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Navy midshipman rape accuser sues the academy, superintendent

The female midshipman who has accused three former Naval Academy football players of sexually assaulting her is now suing the academy and its superintendent, arguing that he must remove himself from the case.

The attorney for Midshipman "Doe" said today that Vice Admiral Michael Miller, superintendent of the academy, personally intervened in the case out of concern for his self-interest. Susan Burke said that Miller was actively intending to retaliate against her client for that fact that she had harmed the Naval Academy and him.

In fact, Burke argues that Miller created an environment at the academy that was not conducive to reporting sexual assaults, and that her client was "encouraged not to report."

An Article 32 hearing ended Tuesday after eight days of testimony to determine whether or not a court-martial should be convened against the three accused midshipmen. The investigating officer will issue a report and recommendation on how the hearing's convening authority, in this case Miller, should proceed.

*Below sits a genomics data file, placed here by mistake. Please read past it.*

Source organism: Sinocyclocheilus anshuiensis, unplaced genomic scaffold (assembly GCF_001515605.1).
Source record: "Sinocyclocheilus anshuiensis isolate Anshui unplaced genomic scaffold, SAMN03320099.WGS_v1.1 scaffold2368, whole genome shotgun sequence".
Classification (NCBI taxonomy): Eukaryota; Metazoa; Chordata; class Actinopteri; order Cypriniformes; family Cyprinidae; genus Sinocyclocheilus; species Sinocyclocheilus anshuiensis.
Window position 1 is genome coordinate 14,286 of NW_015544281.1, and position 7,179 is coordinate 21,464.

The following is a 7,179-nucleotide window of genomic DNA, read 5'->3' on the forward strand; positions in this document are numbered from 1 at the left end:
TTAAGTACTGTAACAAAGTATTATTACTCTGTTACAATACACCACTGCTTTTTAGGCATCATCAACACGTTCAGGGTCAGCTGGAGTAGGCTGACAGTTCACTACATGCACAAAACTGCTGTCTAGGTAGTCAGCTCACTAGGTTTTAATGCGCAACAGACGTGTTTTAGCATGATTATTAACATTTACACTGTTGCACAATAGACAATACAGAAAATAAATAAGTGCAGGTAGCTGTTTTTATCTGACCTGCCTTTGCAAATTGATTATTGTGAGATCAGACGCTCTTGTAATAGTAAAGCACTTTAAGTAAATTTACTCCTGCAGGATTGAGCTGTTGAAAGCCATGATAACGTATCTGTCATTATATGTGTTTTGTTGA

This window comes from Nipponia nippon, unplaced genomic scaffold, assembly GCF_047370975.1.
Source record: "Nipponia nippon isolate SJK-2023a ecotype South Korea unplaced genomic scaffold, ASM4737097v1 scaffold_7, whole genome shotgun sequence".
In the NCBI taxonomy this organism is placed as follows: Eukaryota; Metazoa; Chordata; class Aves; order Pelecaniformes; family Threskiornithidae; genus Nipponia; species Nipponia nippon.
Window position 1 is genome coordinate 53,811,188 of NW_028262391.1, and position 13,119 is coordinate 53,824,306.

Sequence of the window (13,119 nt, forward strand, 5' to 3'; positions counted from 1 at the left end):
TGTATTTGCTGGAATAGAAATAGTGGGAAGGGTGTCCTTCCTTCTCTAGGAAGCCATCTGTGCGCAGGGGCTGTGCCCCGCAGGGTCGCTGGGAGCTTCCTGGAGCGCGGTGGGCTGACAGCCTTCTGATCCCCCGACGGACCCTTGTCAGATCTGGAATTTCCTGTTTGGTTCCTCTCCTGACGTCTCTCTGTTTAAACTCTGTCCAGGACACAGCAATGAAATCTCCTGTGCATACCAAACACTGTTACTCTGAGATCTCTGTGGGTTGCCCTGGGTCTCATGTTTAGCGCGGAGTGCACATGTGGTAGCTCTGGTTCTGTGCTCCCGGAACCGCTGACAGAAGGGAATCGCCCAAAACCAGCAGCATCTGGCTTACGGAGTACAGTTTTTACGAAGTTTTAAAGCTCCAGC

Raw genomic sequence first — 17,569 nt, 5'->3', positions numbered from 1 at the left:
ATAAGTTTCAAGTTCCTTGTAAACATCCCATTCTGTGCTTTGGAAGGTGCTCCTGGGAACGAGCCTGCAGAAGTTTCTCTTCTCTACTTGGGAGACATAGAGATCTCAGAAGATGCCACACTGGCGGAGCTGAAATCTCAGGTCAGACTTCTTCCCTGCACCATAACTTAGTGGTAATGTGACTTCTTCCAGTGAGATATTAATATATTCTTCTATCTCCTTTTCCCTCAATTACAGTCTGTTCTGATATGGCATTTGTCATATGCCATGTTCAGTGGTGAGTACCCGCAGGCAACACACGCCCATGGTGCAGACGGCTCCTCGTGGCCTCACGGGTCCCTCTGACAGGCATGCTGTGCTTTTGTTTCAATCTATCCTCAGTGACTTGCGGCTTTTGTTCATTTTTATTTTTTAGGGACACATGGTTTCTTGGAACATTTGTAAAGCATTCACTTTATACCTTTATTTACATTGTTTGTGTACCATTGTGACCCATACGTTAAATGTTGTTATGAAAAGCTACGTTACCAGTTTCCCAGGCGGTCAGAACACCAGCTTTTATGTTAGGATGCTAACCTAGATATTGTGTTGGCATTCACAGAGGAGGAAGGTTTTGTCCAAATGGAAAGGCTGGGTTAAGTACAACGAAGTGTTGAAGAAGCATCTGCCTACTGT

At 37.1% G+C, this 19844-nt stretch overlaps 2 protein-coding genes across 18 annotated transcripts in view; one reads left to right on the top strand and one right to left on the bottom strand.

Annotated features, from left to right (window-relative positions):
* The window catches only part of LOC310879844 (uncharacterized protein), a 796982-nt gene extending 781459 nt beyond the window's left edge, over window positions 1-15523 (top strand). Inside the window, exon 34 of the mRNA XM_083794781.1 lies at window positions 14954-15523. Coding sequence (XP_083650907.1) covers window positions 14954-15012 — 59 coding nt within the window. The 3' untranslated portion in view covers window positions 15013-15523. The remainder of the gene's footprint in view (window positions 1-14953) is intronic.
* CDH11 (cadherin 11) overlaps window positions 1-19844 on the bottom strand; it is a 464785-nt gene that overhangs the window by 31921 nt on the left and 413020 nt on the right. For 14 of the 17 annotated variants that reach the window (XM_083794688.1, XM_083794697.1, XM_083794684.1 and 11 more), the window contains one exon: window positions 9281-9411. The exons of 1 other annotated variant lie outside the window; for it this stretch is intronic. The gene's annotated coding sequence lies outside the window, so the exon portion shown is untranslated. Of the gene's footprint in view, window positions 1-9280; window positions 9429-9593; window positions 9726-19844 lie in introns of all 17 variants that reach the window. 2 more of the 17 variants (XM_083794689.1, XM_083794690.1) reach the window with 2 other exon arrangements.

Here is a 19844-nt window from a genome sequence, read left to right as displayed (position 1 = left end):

The investigating officer's recommendation is nonbinding, and Miller will ultimately have the option to refer the case to a court-martial, deal with the case through academy administration or dismiss the case entirely.

Burke said that since the Article 32 proceedings began, Miller has been "on notice" that Midshipman Doe was facing retaliation and harassment, but he failed to do anything to help.

Burke said that Miller did not stop the defense strategy to exhaust her client with long hours of "prolonged and extremely abusive cross-examination," and that her repeated requests to have a normal trial day were ignored.

The lawsuit calls upon Miller to recuse himself from what Burke called, this "quasi-judicial proceeding."

She said that her client is now shunned by "all" of her fellow midshipmen on campus.

"You don't do anything to hurt the Naval Academy's reputation," Burke said.

Burke said this lawsuit aims to protect the rights of victims of sexual abuse in the military and in the service academies, as well as the right to testify and come forward without fear of reprisal and retribution.

The lawsuit was filed in federal court in Maryland.

NBC News' Ali Weinberg contributed to this report.